It had been many years since I heard Emmanuel Ax perform, so it was with great anticipation that I attended his solo recital yesterday at Vancouver’s only good full-size concert hall, the Chan Centre for the Performing Arts.
The programme, a French-based programme of Bizet, Rameau, Debussy and Chopin (one mustn’t forget that Chopin spent his adult life in Paris, and that his father was French), really showed Ax’s capacity for growth as a musician and artist, and his refusal to be “type-casted”. It was truly a lovely afternoon of wonderful music making by a great musician.
I only knew of Georges Bizet’s Variations Chromatiques de Concert through a recording by Glenn Gould - coupled at the time with Grieg’s E Minor Sonata. In Gould’s own words, this set of variations is, “one of the very few masterpieces for solo piano to emerge from the third quarter of the nineteenth century; its almost total neglect is a phenomenon for which I can offer no reasonable explanation.”
I was grateful to Ax for including this work in his recital. To my ears, Bizet’s Variations is very much a child of its time, with hints of influence by Chopin, Schumann (very much so), and Liszt. As I listened to it, it reminded me of another unjustly neglected work, Grieg’s Ballade in the Form of Variations on a Norwegian Folk Song, Op. 24, a piece structurally and stylistically very much in the same vein as the Bizet. I do not know whether this is a new work for Ax, but it sounded just ever so slightly less assured as the rest of his programme. Nevertheless, we should be grateful to the artist for introducing us to this lovely work.
I was also unfamiliar to the next item on Ax’s programme, Jean-Philippe Rameau’s Suite in G Major/Minor from Nouvelles Pièces de clavecin. Much of the writing for the keyboard is reminiscent of the Sonatas of Scarlatti. Ax’s playing was beautiful, and totally musical, with all the grace and lightness the music calls for. His playing certainly makes a strong case for playing music conceived for the harpsichord on the piano – not that a case ever needed to be made.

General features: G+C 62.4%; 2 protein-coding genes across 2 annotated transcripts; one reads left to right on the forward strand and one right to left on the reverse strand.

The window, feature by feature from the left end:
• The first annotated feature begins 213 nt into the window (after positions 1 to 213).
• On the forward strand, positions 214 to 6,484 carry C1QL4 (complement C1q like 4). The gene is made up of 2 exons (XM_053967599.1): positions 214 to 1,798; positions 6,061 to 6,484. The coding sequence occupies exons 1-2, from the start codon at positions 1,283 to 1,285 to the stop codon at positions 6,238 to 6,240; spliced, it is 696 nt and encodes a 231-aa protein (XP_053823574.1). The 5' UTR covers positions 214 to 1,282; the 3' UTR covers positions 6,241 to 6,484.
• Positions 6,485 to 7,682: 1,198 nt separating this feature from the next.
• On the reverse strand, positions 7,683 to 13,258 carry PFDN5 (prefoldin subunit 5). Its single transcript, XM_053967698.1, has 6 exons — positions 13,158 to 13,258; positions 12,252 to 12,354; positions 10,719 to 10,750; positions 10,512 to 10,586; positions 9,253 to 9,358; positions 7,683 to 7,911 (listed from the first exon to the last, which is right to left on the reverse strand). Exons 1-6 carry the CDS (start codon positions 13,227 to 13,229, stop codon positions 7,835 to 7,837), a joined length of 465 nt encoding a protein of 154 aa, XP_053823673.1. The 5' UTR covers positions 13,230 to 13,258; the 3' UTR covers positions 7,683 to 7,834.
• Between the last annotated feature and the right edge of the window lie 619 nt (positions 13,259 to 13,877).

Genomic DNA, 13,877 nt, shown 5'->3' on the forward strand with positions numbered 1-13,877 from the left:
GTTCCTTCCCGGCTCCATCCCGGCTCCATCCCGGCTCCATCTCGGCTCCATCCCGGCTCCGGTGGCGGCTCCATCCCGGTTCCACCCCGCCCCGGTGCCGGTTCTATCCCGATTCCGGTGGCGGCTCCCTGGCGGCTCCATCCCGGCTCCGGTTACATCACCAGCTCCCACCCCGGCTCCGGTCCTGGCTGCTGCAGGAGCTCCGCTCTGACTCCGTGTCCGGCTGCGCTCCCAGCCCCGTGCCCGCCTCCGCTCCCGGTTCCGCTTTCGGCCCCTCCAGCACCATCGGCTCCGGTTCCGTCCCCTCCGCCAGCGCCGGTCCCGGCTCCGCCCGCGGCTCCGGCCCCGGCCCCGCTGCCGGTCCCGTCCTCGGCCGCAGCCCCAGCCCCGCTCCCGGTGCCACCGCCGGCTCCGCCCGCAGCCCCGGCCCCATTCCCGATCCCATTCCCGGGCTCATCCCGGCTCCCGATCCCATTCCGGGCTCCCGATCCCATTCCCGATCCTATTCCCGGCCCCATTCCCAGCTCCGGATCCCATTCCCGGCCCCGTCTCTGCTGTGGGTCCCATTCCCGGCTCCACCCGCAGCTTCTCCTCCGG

With the rest of the recital programme, the audience is on very familiar territory. Ax gave us incredibly lovely playing in his performances of Debussy’s Estampes, Hommage à Rameau, and the finger-breaking L’Isle Joyeuse – “Happy Island”, as a teacher of mine used to facetiously call it. It is perhaps no accident that Ax attended Columbia University in his youth and majored in French, for he obviously has an affinity for the music. The sound he conjured from the piano was magical, with pianissimos as gorgeous as Gieseking, but with a greater range of tone and colour than the legendary German pianist.
I could think of no greater technical and musical challenge than to negotiate all four of Chopin’s Scherzi, which was what Ax did after the interval. Vladimir Horowitz said that to successfully play Chopin’s Scherzo No. 1, the pianist needed to have both demonic and angelic qualities. Ax does not need to apologize for lacking in any of these qualities, and he certainly rose to the occasion in his technically impregnable performance of the first Scherzo. What stayed in my ears long after the concert, though, was the beauty he conjured from the piano in the middle section, taken from the Polish Christmas carol Lulajże Jezuniu (Sleep, Little Jesus). The second and fourth Scherzi received similarly convincing interpretations.
To my ears, Ax’s interpretation of the Scherzo No. 2 was more convincing than Perahia’s last year. I thought that his playing of the Scherzo No. 4, the most difficult one technically, was simply breathtaking. I had only a slight quibble with the tempo he took in the Scherzo No. 3 in C-sharp minor. To me, the quick tempo he adopted actually takes away some of the tension, and the tempestuous quality of the music.
Upon the urging of the audience, Ax ended his performance in Vancouver quietly, with Robert Schumann’s Des Abends, from his Fantasiestücke, Op. 12. It was a completely satisfying afternoon of great playing of great music.
We await Mr. Ax’s next return to Vancouver, when he will, to be sure, share the joys of his musical discoveries with us.